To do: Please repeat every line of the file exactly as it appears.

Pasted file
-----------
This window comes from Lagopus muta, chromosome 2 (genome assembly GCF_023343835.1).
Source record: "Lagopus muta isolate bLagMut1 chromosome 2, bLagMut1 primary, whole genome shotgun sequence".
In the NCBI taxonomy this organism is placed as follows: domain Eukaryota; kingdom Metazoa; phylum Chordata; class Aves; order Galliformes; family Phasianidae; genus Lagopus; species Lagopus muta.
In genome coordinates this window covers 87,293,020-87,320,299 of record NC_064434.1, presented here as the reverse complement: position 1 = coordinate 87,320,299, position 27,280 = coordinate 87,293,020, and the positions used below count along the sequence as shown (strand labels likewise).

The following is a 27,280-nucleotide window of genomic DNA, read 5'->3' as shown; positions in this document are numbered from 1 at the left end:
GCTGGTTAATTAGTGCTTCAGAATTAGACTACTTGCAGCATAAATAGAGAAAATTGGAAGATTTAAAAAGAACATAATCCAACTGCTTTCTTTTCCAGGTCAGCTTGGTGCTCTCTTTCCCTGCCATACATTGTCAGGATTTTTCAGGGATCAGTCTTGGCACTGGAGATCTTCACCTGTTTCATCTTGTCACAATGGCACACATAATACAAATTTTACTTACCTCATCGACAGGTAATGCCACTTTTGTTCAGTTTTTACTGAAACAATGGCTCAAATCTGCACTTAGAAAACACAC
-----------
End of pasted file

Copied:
This window comes from Lagopus muta, chromosome 2 (genome assembly GCF_023343835.1).
Source record: "Lagopus muta isolate bLagMut1 chromosome 2, bLagMut1 primary, whole genome shotgun sequence".
In the NCBI taxonomy this organism is placed as follows: domain Eukaryota; kingdom Metazoa; phylum Chordata; class Aves; order Galliformes; family Phasianidae; genus Lagopus; species Lagopus muta.
In genome coordinates this window covers 87,293,020-87,320,299 of record NC_064434.1, presented here as the reverse complement: position 1 = coordinate 87,320,299, position 27,280 = coordinate 87,293,020, and the positions used below count along the sequence as shown (strand labels likewise).

The following is a 27,280-nucleotide window of genomic DNA, read 5'->3' as shown; positions in this document are numbered from 1 at the left end:
GCTGGTTAATTAGTGCTTCAGAATTAGACTACTTGCAGCATAAATAGAGAAAATTGGAAGATTTAAAAAGAACATAATCCAACTGCTTTCTTTTCCAGGTCAGCTTGGTGCTCTCTTTCCCTGCCATACATTGTCAGGATTTTTCAGGGATCAGTCTTGGCACTGGAGATCTTCACCTGTTTCATCTTGTCACAATGGCACACATAATACAAATTTTACTTACCTCATCGACAGGTAATGCCACTTTTGTTCAGTTTTTACTGAAACAATGGCTCAAATCTGCACTTAGAAAACACAC